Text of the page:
Meta analytic procedures were used to test the

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Meta-analytic procedures were used to test the effects of violent video games on aggressive behavior, aggressive cognition, aggressive affect, physiological arousal, empathy/desensitization, and prosocial behavior. Unique features of this meta-analytic review include (a) more
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restrictive methodological quality inclusion criteria than in past meta-analyses; (b) cross-cultural comparisons; (c) longitudinal studies for all outcomes except physiological arousal; (d) conservative statistical controls; (e) multiple moderator analyses; and (f) sensitivity analyses. Social– cognitive models and cultural differences between Japan and Western countries were used to generate theory-based predictions. Meta-analyses yielded significant effects for all 6 outcome variables. The pattern of results for different outcomes and research designs (experimental, cross- sectional, longitudinal) fit theoretical predictions well. The evidence strongly suggests that exposure to violent video games is a causal risk factor for increased aggressive behavior, aggressive cognition, and aggressive affect and for decreased empathy and prosocial behavior. Moderator analyses revealed significant research design effects, weak evidence of cultural differences in susceptibility and type of measurement effects, and no evidence of sex differences in susceptibility. Results of various sensitivity analyses revealed these effects to be robust, with little evidence of selection (publication) bias. (PsycINFO Database Record (c) 2016 APA, all rights reserved) 8. Campbell, m. C., vogel, m. And williams, j. (2015), historical contingencies and the evolving importance of race, violent crime, and region in explaining mass incarceration in the united states. Criminology, 53: 180-203. Doi:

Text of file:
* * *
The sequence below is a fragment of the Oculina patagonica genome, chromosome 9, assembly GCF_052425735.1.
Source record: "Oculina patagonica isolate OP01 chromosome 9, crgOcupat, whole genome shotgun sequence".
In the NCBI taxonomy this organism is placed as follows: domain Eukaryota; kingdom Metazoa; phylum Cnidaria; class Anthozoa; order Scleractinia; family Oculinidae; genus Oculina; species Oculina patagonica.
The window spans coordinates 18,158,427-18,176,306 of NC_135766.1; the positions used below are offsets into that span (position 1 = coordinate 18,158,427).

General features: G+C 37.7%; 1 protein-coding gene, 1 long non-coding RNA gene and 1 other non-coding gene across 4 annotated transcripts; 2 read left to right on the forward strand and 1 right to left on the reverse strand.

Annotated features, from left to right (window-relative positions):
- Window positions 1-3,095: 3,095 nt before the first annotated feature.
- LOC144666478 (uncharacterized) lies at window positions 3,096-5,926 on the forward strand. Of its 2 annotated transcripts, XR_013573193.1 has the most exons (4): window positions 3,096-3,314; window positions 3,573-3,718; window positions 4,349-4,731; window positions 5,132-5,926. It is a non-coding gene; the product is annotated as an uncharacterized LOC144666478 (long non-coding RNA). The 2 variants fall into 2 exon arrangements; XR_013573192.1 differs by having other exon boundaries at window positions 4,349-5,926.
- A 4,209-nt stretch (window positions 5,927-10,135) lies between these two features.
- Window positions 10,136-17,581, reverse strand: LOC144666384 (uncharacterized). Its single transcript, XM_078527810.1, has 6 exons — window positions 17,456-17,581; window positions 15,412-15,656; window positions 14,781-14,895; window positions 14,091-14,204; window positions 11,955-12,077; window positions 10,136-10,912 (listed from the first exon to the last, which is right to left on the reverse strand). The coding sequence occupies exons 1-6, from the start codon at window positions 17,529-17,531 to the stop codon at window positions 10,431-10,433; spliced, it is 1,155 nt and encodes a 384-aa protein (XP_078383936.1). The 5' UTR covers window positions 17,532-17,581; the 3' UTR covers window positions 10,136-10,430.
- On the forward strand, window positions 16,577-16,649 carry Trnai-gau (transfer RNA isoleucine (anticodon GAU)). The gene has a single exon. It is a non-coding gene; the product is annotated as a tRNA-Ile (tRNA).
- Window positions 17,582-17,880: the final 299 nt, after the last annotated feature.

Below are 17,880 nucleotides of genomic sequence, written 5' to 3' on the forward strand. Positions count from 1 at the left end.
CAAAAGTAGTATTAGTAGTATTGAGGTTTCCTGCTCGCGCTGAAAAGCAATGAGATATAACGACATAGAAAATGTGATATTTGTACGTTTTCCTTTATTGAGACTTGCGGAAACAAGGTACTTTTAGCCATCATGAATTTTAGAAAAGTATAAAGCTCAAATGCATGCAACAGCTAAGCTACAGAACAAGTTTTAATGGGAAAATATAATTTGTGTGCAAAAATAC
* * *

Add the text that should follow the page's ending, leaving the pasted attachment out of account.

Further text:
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10.1111/1745-9125.12065 This article combines insights from historical research and quantitative analyses that have attempted to explain changes in incarceration rates in the United States. We use state‐level decennial data from 1970 to 2010 (N = 250) to test whether recent theoretical models derived from historical research that emphasize the importance of specific historical periods in shaping the relative importance of certain social and political factors explain imprisonment. Also drawing on historical work, we examine how these key determinants differed in Sunbelt states, that is, the states stretching across the nation's South from the Atlantic coast to the Pacific, from the rest of the nation. Our findings suggest that the relative contributions of violent crime, minority composition, political ideology, and partisanship to imprisonment vary over time. We also extend our analysis beyond mass incarceration's rise to analyze how factors associated with prison expansion can explain its stabilization and contraction in the early twenty‐first century. Our findings suggest that most of the factors that best explained state incarceration rates in the prison boom era lost power once imprisonment stabilized and declined. We find considerable support for the importance of historical contingencies in shaping state‐level imprisonment trends, and our findings highlight the enduring importance of race in explaining incarceration.
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9. Atwood, J. Brian (2003) "The Link Between Poverty and
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